August 13, 2022 – Sandyston, NJ
Length: Approximately 5 miles
Max elevation: 1,568 ft.– total elevation gain approximately 700 ft.
Route type: Circuit
Free Map: Stokes State Forest North 2018
Trailhead parking: Stony Lake Day Use Area – Sandyston, NJ 07826
Open daily from 8:00 am to 8:00 pm. – Full service restrooms on site
Entrance Fee: Free entry for the 2022 season
Stokes State Forest is located in the Townships of Sandyston, Montague and Frankford in Sussex County, New Jersey. Stokes is comprised of 16,447 acres of mountainous woods in the Kittatinny Mountains, extending from the southern boundary of High Point State Park southwestward to the eastern boundary of the Delaware Water Gap National Recreation Area. The park is operated and maintained by the New Jersey Division of Parks and Forestry.
The Stony Lake Day Use Area has 45 picnic tables with adjacent grills located next to the eight-acre Stony Lake. Picnic tables and grills are available on a first come-first serve basis. A bathroom with flushing toilets is located on site. Currently, swimming is not permitted at Stony Lake, or any of the lakes in Stokes State Forest. Entrance fees are charged from Memorial Day weekend to Labor Day.
A view of the entire Stokes State Forest may be had from the Culver Fire Tower which is situated on Culver Ridge, formerly known as Normanook, located in the heart of the Kittatinny Mountains, about one mile northeast of Culver Gap. The broad Wallkill and Paulins Kill Valleys, the major part of the forested Kittatinny Mountains from the Delaware Water Gap to High Point, and stretches of Pike County, Pennsylvania and Orange County, NY, may be seen from this vantage point.
Stokes State Forest was named after Edward C. Stokes, governor of New Jersey from 1905 to 1908, who personally donated the first 500 acres to the state to establish the park. The forest started with 5,932 acres after the State of New Jersey purchased another 5,432 acres in the Kittatinny Mountains. Additional acquisitions over the years by the State of New Jersey, have brought the forest to its current size of 16,447 acres.
Stokes State Forest was home to two Civilian Conservation Corps (CCC) camps during the 1930’s, Camp S-57 and Camp S-71. From 1933 to 1942, the CCC men of Stokes built Sunrise Mountain Road, built a lot of the forest’s extensive trail system, erected the pavilions, lean-tos, and cabins, dammed streams to create Lake Ocquittunk and Skellinger Lake, and planted hundreds of trees throughout the forest. The New Jersey School of Conservation now occupies the sites of the abandoned CCC camps. Pictured below are members of the Civilian Conservation Corps Camp S-51 in September of 1933 in Stokes State Forest.
Culvers Station Lookout was originally established in 1908 and the site was first known as the Normanook Fire Tower. In 1918, a steel tower was constructed and was staffed by a state observer. The present Aermotor 47′ tower, with a 7’x7′ cab, was erected in 1933 and sits at an elevation of approximately 1,509 feet above sea level. The lookout is located in the Appalachian Trail corridor on Culver Ridge in Stokes State Forest, Sussex County, New Jersey. Culvers Station recently received a new coat of paint in 2022. It was placed on the National Historic Lookout Register on August 1, 1992.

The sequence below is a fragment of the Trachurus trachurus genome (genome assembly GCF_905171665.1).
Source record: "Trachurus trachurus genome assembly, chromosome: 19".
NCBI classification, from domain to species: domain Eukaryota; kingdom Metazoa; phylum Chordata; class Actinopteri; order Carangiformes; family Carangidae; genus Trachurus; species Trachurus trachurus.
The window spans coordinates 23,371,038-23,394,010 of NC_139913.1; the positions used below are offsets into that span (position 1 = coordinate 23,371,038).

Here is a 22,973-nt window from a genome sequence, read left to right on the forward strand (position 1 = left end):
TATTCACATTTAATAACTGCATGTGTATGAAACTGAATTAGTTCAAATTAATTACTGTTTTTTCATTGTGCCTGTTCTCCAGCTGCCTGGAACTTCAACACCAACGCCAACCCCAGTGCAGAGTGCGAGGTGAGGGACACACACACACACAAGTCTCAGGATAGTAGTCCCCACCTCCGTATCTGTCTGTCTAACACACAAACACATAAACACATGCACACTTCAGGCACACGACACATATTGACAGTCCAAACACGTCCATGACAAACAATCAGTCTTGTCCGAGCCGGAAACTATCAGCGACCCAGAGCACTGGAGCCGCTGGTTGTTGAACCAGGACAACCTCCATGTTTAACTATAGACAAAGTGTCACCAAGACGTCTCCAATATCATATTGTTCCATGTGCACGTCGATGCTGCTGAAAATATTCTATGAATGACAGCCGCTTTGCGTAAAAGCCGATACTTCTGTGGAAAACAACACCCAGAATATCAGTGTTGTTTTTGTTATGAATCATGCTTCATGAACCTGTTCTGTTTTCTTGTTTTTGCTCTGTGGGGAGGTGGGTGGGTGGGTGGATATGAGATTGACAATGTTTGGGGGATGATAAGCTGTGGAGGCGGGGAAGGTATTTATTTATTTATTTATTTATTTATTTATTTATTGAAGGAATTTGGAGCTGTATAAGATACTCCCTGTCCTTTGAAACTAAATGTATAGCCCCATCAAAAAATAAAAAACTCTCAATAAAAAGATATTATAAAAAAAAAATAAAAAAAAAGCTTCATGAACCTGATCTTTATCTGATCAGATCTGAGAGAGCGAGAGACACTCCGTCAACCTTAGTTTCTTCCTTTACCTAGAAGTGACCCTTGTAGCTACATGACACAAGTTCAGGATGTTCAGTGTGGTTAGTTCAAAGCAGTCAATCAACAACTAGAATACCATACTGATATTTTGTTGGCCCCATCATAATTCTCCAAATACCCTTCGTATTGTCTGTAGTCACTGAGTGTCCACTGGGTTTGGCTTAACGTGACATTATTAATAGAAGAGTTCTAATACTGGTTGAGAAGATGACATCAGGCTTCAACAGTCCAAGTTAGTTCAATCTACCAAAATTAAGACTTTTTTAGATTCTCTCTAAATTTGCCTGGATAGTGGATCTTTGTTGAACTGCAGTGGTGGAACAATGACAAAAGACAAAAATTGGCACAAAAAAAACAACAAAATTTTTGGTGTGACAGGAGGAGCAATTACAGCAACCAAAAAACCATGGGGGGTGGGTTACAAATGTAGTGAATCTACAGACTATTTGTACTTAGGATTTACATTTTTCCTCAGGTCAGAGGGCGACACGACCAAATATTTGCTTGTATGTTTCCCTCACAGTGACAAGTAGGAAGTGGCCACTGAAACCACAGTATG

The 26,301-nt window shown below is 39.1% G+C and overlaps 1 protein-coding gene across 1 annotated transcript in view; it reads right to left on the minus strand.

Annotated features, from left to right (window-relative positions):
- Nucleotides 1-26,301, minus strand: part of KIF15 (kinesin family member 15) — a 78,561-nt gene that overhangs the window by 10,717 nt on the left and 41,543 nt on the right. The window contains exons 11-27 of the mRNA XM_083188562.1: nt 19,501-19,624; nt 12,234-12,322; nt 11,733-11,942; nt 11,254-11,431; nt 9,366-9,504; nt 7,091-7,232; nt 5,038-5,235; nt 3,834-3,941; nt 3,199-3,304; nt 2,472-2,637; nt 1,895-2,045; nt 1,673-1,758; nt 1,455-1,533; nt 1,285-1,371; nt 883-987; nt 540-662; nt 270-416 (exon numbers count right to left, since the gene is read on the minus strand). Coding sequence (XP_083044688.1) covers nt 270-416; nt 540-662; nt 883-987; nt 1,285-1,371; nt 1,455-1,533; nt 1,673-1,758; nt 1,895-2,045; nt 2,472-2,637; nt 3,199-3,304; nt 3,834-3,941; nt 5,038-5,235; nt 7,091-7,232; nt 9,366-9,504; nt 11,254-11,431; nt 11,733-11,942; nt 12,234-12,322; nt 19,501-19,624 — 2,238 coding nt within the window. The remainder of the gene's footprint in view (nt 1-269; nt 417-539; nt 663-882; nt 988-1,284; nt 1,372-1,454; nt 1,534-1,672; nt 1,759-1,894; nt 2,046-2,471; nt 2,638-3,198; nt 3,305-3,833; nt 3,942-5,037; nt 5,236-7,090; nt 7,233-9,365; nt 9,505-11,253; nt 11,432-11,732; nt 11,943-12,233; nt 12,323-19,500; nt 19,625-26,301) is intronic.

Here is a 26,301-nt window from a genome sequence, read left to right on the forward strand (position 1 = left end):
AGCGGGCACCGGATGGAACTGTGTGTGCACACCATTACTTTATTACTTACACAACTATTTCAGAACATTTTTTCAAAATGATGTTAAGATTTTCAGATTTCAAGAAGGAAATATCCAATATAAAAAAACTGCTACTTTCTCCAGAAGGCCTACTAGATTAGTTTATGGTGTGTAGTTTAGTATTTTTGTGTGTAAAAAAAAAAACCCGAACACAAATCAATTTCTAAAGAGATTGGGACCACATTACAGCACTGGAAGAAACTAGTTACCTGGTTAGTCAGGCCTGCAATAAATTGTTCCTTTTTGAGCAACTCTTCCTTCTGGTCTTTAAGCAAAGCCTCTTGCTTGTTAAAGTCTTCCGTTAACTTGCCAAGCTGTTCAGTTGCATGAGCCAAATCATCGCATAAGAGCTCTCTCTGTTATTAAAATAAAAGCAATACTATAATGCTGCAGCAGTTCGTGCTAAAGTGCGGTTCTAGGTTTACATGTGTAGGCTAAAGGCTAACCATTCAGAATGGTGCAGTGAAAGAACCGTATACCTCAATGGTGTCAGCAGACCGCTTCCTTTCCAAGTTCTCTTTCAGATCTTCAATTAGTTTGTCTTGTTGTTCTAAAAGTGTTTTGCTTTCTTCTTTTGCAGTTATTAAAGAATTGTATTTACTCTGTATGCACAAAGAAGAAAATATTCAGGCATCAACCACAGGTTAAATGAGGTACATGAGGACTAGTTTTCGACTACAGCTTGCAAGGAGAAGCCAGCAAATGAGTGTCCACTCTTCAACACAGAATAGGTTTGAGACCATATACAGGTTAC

The Gren Anderson Shelter was built in 1958 by members of the New York Section of the Green Mountain Club in memory of their president, 1956-57, under the sponsorship of the NY– NJ Trail Conference.
A 12.5-mile-long section of the Appalachian Trail follows the Kittatinny Mountain Ridge through Stokes State Forest. In addition to the Appalachian Trail, there are more than 63 miles of marked trails within Stokes State Forest in addition to the 17-mile-long Blue Mountain Loop Trail. Trails vary in length from one half mile to four miles, and over terrains ranging from flat lowlands to rocky mountains. Many of the trails connect, offering the hiker a variety of trips from an hour to a full day.
Trails used on this hike:
Stony Brook Trail (brown blazes – 1.6 miles) ~ Starts out heading northeast on a woods road that ascends very gradually. After about 0.8 mile, the brown-blazed trail turns right and heads in a southerly direction as it ascends more steeply on a rocky path. After 1.6 miles and an elevation gain of about 458 feet, it ends at a T-intersection with the Appalachian Trail at the forested ridge.
Appalachian Trail (white blazes – 1.1 mile) ~ Heads south along the forested ridge for just over a mile, gaining about 160 feet of elevation upon arriving at the Culvers Station Lookout Tower.